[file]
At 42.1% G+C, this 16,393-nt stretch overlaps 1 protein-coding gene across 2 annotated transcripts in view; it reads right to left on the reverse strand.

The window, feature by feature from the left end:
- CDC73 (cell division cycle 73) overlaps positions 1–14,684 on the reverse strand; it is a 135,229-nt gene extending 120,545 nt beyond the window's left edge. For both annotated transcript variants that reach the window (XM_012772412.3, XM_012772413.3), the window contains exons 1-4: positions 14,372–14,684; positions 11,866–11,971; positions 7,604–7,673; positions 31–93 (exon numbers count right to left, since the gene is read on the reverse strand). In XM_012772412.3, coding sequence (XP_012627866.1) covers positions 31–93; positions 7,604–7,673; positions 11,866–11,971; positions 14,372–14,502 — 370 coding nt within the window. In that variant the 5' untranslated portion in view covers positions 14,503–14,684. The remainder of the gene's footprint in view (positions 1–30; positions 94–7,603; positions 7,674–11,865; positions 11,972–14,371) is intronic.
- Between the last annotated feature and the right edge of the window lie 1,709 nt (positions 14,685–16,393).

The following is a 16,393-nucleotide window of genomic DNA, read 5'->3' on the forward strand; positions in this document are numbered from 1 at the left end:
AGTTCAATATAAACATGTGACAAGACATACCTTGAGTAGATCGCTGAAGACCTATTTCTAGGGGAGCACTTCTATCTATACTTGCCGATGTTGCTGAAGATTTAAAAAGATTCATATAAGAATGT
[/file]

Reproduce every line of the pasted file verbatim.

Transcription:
At 42.1% G+C, this 16,393-nt stretch overlaps 1 protein-coding gene across 2 annotated transcripts in view; it reads right to left on the reverse strand.

The window, feature by feature from the left end:
- CDC73 (cell division cycle 73) overlaps positions 1–14,684 on the reverse strand; it is a 135,229-nt gene extending 120,545 nt beyond the window's left edge. For both annotated transcript variants that reach the window (XM_012772412.3, XM_012772413.3), the window contains exons 1-4: positions 14,372–14,684; positions 11,866–11,971; positions 7,604–7,673; positions 31–93 (exon numbers count right to left, since the gene is read on the reverse strand). In XM_012772412.3, coding sequence (XP_012627866.1) covers positions 31–93; positions 7,604–7,673; positions 11,866–11,971; positions 14,372–14,502 — 370 coding nt within the window. In that variant the 5' untranslated portion in view covers positions 14,503–14,684. The remainder of the gene's footprint in view (positions 1–30; positions 94–7,603; positions 7,674–11,865; positions 11,972–14,371) is intronic.
- Between the last annotated feature and the right edge of the window lie 1,709 nt (positions 14,685–16,393).

The following is a 16,393-nucleotide window of genomic DNA, read 5'->3' on the forward strand; positions in this document are numbered from 1 at the left end:
AGTTCAATATAAACATGTGACAAGACATACCTTGAGTAGATCGCTGAAGACCTATTTCTAGGGGAGCACTTCTATCTATACTTGCCGATGTTGCTGAAGATTTAAAAAGATTCATATAAGAATGT